Improvements eyed for Shorey Park

By Gail Geraghty

Staff Writer

The Community Development Committee faces two rather large hurdles in its goal of making improvements to Shorey Park.

The first is money: in a tight economy, plantings don’t quite seem all that necessary. The second is state shoreland regulations: nary a blade of grass can be disturbed in the small and peaceful downtown park overlooking Highland Lake without first getting approval from the Department of Environmental Protection.

Still, the committee is hopeful, and on Tuesday members asked selectmen to consider adding something to this year’s budget to help get the project off the ground. According to Chairman Mike Tarantino, the committee would like to see up to $30,000 earmarked this year for the first phase of the work, and envisions the work being done over four years, with a total budget of $80,000 to $100,000.

There may be opportunities for grant money to be found for some aspects of the project, according to a proposal drawn up for the committee by Bridgton landscape designer Lucia Terry, with help from Colin Holme of the Lakes Environmental Association.

The proposal, in its first phase, calls for the removal of invasive plants, such as purple loosestrife, barberry and honeysuckle that have taken hold since the park was created. Lower-growing native plants would be installed in their place to enable better views of the water. Efforts would be made to open up the so-called “grassy glade” at the south end of the park and create more connectivity to the sidewalk on Main Street.

The idea would be to make the park “a more welcoming place for people to move through the town,” according to member Dee Miller, who also serves on the Planning Board and spoke about the plan at their last meeting. The park is located just west of the center of downtown as Main Street curves up Main Hill at the corner of Highland Road. It fronts on both Main Street and Highland Road, overlooking the town beach on Highland Lake. Miller pointed out that Main Hill has seen new investment potential with the restoration of the William Perry House.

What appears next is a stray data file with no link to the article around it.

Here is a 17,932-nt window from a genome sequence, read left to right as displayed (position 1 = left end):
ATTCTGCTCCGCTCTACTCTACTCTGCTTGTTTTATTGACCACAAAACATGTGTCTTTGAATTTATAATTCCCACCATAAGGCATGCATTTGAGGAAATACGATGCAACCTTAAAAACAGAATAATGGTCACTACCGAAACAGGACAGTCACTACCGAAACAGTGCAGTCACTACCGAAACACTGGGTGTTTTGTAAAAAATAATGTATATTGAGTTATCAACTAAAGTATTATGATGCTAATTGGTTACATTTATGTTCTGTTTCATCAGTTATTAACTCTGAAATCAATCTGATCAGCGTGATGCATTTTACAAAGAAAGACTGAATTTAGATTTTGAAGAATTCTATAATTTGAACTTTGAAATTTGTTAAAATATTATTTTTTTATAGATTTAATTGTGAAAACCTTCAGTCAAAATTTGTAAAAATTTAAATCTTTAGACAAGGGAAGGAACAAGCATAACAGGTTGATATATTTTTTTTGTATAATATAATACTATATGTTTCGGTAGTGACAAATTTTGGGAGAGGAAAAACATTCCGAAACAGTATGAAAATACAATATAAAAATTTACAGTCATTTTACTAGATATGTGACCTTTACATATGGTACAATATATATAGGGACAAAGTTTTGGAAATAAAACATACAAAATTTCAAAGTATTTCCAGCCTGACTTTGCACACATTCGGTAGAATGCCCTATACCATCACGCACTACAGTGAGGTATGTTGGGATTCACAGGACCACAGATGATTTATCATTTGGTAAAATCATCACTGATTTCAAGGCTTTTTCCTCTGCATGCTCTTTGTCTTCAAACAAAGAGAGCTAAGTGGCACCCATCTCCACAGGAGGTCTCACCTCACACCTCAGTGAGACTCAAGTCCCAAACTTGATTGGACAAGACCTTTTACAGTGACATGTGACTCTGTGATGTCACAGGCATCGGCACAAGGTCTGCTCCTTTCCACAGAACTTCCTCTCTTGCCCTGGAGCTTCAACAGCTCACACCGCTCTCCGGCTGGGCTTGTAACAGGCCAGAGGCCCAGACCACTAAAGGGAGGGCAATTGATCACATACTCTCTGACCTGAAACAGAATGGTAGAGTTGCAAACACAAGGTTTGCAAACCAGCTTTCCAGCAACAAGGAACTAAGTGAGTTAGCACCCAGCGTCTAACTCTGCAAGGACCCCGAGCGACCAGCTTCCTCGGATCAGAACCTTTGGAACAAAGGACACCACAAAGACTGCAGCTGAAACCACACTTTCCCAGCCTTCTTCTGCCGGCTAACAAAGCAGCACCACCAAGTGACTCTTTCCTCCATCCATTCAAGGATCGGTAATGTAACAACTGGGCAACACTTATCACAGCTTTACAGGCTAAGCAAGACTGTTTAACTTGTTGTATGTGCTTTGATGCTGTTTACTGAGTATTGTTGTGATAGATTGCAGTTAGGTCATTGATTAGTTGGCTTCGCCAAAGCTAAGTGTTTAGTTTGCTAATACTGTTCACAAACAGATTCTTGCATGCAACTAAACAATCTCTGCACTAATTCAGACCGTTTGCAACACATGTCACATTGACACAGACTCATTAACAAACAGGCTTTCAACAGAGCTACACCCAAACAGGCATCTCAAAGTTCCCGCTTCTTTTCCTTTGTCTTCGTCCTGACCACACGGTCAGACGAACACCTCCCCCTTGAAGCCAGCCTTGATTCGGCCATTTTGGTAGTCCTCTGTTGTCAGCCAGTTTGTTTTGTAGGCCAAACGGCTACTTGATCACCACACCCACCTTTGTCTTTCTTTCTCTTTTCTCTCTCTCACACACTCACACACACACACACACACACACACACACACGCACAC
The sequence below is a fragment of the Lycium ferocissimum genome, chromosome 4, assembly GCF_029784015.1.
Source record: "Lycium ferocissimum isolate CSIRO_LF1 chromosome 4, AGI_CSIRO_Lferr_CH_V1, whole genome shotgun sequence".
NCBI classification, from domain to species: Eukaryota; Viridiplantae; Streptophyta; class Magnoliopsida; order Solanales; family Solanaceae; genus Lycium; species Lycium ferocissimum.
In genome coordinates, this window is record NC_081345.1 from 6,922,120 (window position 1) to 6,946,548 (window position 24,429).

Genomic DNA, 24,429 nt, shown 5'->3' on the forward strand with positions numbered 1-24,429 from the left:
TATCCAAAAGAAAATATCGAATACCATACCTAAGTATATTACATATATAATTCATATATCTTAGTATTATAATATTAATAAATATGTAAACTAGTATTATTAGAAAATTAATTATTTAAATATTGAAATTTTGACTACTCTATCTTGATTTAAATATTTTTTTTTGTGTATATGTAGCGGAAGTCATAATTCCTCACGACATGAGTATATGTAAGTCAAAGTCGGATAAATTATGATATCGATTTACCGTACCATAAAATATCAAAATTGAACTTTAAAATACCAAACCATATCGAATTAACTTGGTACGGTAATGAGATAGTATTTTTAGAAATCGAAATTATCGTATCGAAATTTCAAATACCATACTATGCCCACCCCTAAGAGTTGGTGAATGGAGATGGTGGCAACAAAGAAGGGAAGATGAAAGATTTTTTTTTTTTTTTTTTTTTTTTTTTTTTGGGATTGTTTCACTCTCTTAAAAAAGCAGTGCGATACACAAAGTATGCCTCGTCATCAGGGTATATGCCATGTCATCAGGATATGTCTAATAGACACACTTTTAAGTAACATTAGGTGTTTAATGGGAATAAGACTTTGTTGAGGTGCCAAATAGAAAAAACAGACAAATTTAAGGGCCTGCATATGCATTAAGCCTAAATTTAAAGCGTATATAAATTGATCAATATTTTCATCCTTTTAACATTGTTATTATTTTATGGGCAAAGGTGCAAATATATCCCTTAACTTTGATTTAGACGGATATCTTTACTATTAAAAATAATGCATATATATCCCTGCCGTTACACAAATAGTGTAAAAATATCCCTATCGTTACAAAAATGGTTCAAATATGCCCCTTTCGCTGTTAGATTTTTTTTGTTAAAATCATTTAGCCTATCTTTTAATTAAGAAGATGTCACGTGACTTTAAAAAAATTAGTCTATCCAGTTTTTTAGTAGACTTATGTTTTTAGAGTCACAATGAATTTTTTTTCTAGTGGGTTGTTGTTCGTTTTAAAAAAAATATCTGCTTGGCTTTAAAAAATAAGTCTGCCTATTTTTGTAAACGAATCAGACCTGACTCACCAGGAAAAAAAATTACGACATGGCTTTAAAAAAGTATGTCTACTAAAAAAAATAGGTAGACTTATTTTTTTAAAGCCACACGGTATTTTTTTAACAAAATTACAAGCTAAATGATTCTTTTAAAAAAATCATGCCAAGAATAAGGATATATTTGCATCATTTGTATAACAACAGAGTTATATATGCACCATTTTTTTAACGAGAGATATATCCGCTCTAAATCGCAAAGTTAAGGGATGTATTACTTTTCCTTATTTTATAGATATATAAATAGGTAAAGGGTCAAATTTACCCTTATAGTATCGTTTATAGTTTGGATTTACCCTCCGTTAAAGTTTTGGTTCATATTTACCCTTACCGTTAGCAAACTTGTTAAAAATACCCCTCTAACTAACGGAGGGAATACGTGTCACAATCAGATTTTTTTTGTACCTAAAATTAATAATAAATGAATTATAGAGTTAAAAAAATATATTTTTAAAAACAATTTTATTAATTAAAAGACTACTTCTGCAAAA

The proposal in successive phases calls for replacement of all the old blacktop paths with either a permeable paver or stamped concrete, and removal of most of the flowering crabapple trees, which Terry said are in decline. “Several more native shade trees could be planted to take the place of the large trees as they start to decline,” she said. The trees all need pruning, at the least, she said.

The walkway would be reconfigured and widened, “using either a paver that the grass grows through and gets mowed right across, or a stamped concrete,” said Terry. The existing granite pile would be removed and perhaps reused as new granite benches. Historic research would be done on the scenic footbridge that crosses over Stevens Brook inside the park, with an eye to its eventual replacement.

“Shorey Park is a treasure,” states Terry in her proposal. “We are so fortunate that the generosity of the Shorey family and the thoughtfulness of their vision, combined with the lovely design form that graces our town beyond any public space we have. Careful stewardship will allow the park to continue to be the quiet, peaceful place it is as it overlooks the lake and the mountains, while connecting the streets of downtown to the lakeside in all seasons.”

In order to do any of the work, the town-owned park land must first be rezoned. The land is currently in both the Stream Protection District, which has a 75-foot setback, and the Shoreland Zone, which has a 250-foot setback. When the town created its General Development District along Stevens Brook in the downtown, it hoped to include Shorey Park, but the DEP denied that part of the application, ruling that the town had not submitted justification for the need to have the park rezoned.

Terry’s proposal, the committee hopes, would justify the need, and the planning board voted at their last meeting to submit the plan to the DEP along with a map for an initial review. Once the DEP has reviewed the plan, it is hoped that the changes can be brought to voters at the June town meeting. The DEP will issue a final ruling after the local vote has taken place.

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